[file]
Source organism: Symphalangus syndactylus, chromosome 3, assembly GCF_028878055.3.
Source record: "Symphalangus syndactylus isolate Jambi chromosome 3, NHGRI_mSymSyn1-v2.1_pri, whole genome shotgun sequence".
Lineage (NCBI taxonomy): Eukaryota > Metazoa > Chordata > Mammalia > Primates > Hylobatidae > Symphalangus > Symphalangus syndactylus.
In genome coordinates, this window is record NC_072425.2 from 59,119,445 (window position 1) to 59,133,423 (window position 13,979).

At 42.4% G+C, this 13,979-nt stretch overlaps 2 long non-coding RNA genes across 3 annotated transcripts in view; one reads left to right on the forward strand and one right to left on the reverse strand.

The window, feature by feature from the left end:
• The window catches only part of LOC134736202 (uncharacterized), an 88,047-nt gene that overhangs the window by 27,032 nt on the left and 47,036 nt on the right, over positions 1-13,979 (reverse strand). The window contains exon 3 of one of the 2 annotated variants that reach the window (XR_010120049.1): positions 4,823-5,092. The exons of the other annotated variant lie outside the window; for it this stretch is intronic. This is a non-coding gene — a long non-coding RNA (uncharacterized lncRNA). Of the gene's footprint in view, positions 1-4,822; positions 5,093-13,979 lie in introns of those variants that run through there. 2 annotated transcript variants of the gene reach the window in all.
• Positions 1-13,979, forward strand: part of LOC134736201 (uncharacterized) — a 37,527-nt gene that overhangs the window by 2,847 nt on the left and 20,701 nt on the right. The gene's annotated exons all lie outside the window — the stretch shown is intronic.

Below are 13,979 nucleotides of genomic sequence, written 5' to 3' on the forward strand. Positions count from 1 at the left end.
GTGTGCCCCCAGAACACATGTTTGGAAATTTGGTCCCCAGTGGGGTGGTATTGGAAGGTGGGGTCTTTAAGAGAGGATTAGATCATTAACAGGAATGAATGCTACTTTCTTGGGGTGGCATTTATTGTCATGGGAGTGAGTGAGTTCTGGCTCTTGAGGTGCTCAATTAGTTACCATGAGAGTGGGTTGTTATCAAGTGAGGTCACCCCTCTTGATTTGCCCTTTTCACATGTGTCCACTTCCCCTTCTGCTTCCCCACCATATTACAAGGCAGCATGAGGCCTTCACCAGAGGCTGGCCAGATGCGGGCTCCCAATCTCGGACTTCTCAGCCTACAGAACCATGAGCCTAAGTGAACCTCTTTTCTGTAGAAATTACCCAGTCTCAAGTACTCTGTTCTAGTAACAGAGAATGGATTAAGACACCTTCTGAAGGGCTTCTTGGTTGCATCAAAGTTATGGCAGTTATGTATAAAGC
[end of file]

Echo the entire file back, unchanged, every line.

Source organism: Symphalangus syndactylus, chromosome 3, assembly GCF_028878055.3.
Source record: "Symphalangus syndactylus isolate Jambi chromosome 3, NHGRI_mSymSyn1-v2.1_pri, whole genome shotgun sequence".
Lineage (NCBI taxonomy): Eukaryota > Metazoa > Chordata > Mammalia > Primates > Hylobatidae > Symphalangus > Symphalangus syndactylus.
In genome coordinates, this window is record NC_072425.2 from 59,119,445 (window position 1) to 59,133,423 (window position 13,979).

At 42.4% G+C, this 13,979-nt stretch overlaps 2 long non-coding RNA genes across 3 annotated transcripts in view; one reads left to right on the forward strand and one right to left on the reverse strand.

The window, feature by feature from the left end:
• The window catches only part of LOC134736202 (uncharacterized), an 88,047-nt gene that overhangs the window by 27,032 nt on the left and 47,036 nt on the right, over positions 1-13,979 (reverse strand). The window contains exon 3 of one of the 2 annotated variants that reach the window (XR_010120049.1): positions 4,823-5,092. The exons of the other annotated variant lie outside the window; for it this stretch is intronic. This is a non-coding gene — a long non-coding RNA (uncharacterized lncRNA). Of the gene's footprint in view, positions 1-4,822; positions 5,093-13,979 lie in introns of those variants that run through there. 2 annotated transcript variants of the gene reach the window in all.
• Positions 1-13,979, forward strand: part of LOC134736201 (uncharacterized) — a 37,527-nt gene that overhangs the window by 2,847 nt on the left and 20,701 nt on the right. The gene's annotated exons all lie outside the window — the stretch shown is intronic.

Below are 13,979 nucleotides of genomic sequence, written 5' to 3' on the forward strand. Positions count from 1 at the left end.
GTGTGCCCCCAGAACACATGTTTGGAAATTTGGTCCCCAGTGGGGTGGTATTGGAAGGTGGGGTCTTTAAGAGAGGATTAGATCATTAACAGGAATGAATGCTACTTTCTTGGGGTGGCATTTATTGTCATGGGAGTGAGTGAGTTCTGGCTCTTGAGGTGCTCAATTAGTTACCATGAGAGTGGGTTGTTATCAAGTGAGGTCACCCCTCTTGATTTGCCCTTTTCACATGTGTCCACTTCCCCTTCTGCTTCCCCACCATATTACAAGGCAGCATGAGGCCTTCACCAGAGGCTGGCCAGATGCGGGCTCCCAATCTCGGACTTCTCAGCCTACAGAACCATGAGCCTAAGTGAACCTCTTTTCTGTAGAAATTACCCAGTCTCAAGTACTCTGTTCTAGTAACAGAGAATGGATTAAGACACCTTCTGAAGGGCTTCTTGGTTGCATCAAAGTTATGGCAGTTATGTATAAAGC